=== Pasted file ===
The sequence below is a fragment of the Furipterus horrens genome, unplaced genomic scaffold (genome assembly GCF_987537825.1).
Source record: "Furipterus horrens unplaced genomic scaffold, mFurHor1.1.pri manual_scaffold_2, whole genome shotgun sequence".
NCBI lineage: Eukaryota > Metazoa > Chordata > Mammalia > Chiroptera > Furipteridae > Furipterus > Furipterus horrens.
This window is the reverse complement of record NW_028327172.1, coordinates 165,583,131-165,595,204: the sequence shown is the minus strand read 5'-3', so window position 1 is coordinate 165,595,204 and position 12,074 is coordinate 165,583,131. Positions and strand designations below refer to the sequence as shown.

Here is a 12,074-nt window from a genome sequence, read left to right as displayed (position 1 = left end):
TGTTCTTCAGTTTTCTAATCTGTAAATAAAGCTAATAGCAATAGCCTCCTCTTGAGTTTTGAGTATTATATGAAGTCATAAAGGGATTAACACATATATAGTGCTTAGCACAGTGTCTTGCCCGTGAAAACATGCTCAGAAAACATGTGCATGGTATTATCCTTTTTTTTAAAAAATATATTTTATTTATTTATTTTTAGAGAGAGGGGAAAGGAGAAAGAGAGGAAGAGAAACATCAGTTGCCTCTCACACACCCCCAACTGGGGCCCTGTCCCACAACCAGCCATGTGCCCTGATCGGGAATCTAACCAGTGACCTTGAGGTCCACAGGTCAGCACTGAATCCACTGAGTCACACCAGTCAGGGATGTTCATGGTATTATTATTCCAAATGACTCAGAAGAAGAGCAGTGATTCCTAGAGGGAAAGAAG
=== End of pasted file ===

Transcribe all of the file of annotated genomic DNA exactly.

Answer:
The sequence below is a fragment of the Furipterus horrens genome, unplaced genomic scaffold (genome assembly GCF_987537825.1).
Source record: "Furipterus horrens unplaced genomic scaffold, mFurHor1.1.pri manual_scaffold_2, whole genome shotgun sequence".
NCBI lineage: Eukaryota > Metazoa > Chordata > Mammalia > Chiroptera > Furipteridae > Furipterus > Furipterus horrens.
This window is the reverse complement of record NW_028327172.1, coordinates 165,583,131-165,595,204: the sequence shown is the minus strand read 5'-3', so window position 1 is coordinate 165,595,204 and position 12,074 is coordinate 165,583,131. Positions and strand designations below refer to the sequence as shown.

Here is a 12,074-nt window from a genome sequence, read left to right as displayed (position 1 = left end):
TGTTCTTCAGTTTTCTAATCTGTAAATAAAGCTAATAGCAATAGCCTCCTCTTGAGTTTTGAGTATTATATGAAGTCATAAAGGGATTAACACATATATAGTGCTTAGCACAGTGTCTTGCCCGTGAAAACATGCTCAGAAAACATGTGCATGGTATTATCCTTTTTTTTAAAAAATATATTTTATTTATTTATTTTTAGAGAGAGGGGAAAGGAGAAAGAGAGGAAGAGAAACATCAGTTGCCTCTCACACACCCCCAACTGGGGCCCTGTCCCACAACCAGCCATGTGCCCTGATCGGGAATCTAACCAGTGACCTTGAGGTCCACAGGTCAGCACTGAATCCACTGAGTCACACCAGTCAGGGATGTTCATGGTATTATTATTCCAAATGACTCAGAAGAAGAGCAGTGATTCCTAGAGGGAAAGAAG